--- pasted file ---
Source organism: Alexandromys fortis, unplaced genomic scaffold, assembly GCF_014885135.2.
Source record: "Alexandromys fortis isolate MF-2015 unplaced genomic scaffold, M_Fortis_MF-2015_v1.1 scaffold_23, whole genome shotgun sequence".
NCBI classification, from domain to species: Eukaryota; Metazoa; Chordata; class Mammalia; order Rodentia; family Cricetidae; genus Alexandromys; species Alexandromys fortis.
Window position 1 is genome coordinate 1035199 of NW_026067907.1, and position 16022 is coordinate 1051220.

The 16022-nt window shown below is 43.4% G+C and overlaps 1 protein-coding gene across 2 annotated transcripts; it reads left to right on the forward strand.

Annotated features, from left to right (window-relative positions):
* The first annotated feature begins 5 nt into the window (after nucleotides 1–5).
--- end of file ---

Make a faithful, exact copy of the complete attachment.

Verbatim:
Source organism: Alexandromys fortis, unplaced genomic scaffold, assembly GCF_014885135.2.
Source record: "Alexandromys fortis isolate MF-2015 unplaced genomic scaffold, M_Fortis_MF-2015_v1.1 scaffold_23, whole genome shotgun sequence".
NCBI classification, from domain to species: Eukaryota; Metazoa; Chordata; class Mammalia; order Rodentia; family Cricetidae; genus Alexandromys; species Alexandromys fortis.
Window position 1 is genome coordinate 1035199 of NW_026067907.1, and position 16022 is coordinate 1051220.

The 16022-nt window shown below is 43.4% G+C and overlaps 1 protein-coding gene across 2 annotated transcripts; it reads left to right on the forward strand.

Annotated features, from left to right (window-relative positions):
* The first annotated feature begins 5 nt into the window (after nucleotides 1–5).